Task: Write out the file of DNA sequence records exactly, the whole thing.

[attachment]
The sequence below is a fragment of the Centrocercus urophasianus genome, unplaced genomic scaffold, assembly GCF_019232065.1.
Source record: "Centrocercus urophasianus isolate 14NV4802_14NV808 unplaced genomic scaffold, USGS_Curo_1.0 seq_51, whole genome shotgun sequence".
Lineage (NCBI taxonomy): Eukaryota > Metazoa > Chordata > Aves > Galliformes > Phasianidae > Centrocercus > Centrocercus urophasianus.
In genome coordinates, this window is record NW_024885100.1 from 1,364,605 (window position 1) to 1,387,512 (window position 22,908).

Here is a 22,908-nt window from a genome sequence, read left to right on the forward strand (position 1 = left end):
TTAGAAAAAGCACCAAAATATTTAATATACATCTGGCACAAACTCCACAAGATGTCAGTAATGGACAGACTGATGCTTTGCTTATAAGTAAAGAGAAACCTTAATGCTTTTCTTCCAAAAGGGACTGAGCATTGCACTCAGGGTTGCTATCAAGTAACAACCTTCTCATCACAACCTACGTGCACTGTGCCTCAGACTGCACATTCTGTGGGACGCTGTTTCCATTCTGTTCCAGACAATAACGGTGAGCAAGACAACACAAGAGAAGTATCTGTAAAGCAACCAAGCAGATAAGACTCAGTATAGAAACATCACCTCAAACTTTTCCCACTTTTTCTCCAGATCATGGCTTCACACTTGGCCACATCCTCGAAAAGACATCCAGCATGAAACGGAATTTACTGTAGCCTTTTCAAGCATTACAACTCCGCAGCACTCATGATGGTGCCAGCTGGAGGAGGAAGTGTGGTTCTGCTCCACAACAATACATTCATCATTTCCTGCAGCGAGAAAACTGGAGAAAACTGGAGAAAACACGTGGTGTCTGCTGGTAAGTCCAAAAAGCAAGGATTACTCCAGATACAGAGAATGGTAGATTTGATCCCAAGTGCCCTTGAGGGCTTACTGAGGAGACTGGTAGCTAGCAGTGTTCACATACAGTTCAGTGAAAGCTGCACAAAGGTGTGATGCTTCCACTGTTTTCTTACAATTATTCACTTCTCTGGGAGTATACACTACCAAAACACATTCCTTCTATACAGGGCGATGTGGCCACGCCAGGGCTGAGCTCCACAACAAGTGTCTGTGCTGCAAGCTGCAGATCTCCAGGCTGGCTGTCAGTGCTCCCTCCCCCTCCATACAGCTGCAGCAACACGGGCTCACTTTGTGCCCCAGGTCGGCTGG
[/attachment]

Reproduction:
The sequence below is a fragment of the Centrocercus urophasianus genome, unplaced genomic scaffold, assembly GCF_019232065.1.
Source record: "Centrocercus urophasianus isolate 14NV4802_14NV808 unplaced genomic scaffold, USGS_Curo_1.0 seq_51, whole genome shotgun sequence".
Lineage (NCBI taxonomy): Eukaryota > Metazoa > Chordata > Aves > Galliformes > Phasianidae > Centrocercus > Centrocercus urophasianus.
In genome coordinates, this window is record NW_024885100.1 from 1,364,605 (window position 1) to 1,387,512 (window position 22,908).

Here is a 22,908-nt window from a genome sequence, read left to right on the forward strand (position 1 = left end):
TTAGAAAAAGCACCAAAATATTTAATATACATCTGGCACAAACTCCACAAGATGTCAGTAATGGACAGACTGATGCTTTGCTTATAAGTAAAGAGAAACCTTAATGCTTTTCTTCCAAAAGGGACTGAGCATTGCACTCAGGGTTGCTATCAAGTAACAACCTTCTCATCACAACCTACGTGCACTGTGCCTCAGACTGCACATTCTGTGGGACGCTGTTTCCATTCTGTTCCAGACAATAACGGTGAGCAAGACAACACAAGAGAAGTATCTGTAAAGCAACCAAGCAGATAAGACTCAGTATAGAAACATCACCTCAAACTTTTCCCACTTTTTCTCCAGATCATGGCTTCACACTTGGCCACATCCTCGAAAAGACATCCAGCATGAAACGGAATTTACTGTAGCCTTTTCAAGCATTACAACTCCGCAGCACTCATGATGGTGCCAGCTGGAGGAGGAAGTGTGGTTCTGCTCCACAACAATACATTCATCATTTCCTGCAGCGAGAAAACTGGAGAAAACTGGAGAAAACACGTGGTGTCTGCTGGTAAGTCCAAAAAGCAAGGATTACTCCAGATACAGAGAATGGTAGATTTGATCCCAAGTGCCCTTGAGGGCTTACTGAGGAGACTGGTAGCTAGCAGTGTTCACATACAGTTCAGTGAAAGCTGCACAAAGGTGTGATGCTTCCACTGTTTTCTTACAATTATTCACTTCTCTGGGAGTATACACTACCAAAACACATTCCTTCTATACAGGGCGATGTGGCCACGCCAGGGCTGAGCTCCACAACAAGTGTCTGTGCTGCAAGCTGCAGATCTCCAGGCTGGCTGTCAGTGCTCCCTCCCCCTCCATACAGCTGCAGCAACACGGGCTCACTTTGTGCCCCAGGTCGGCTGG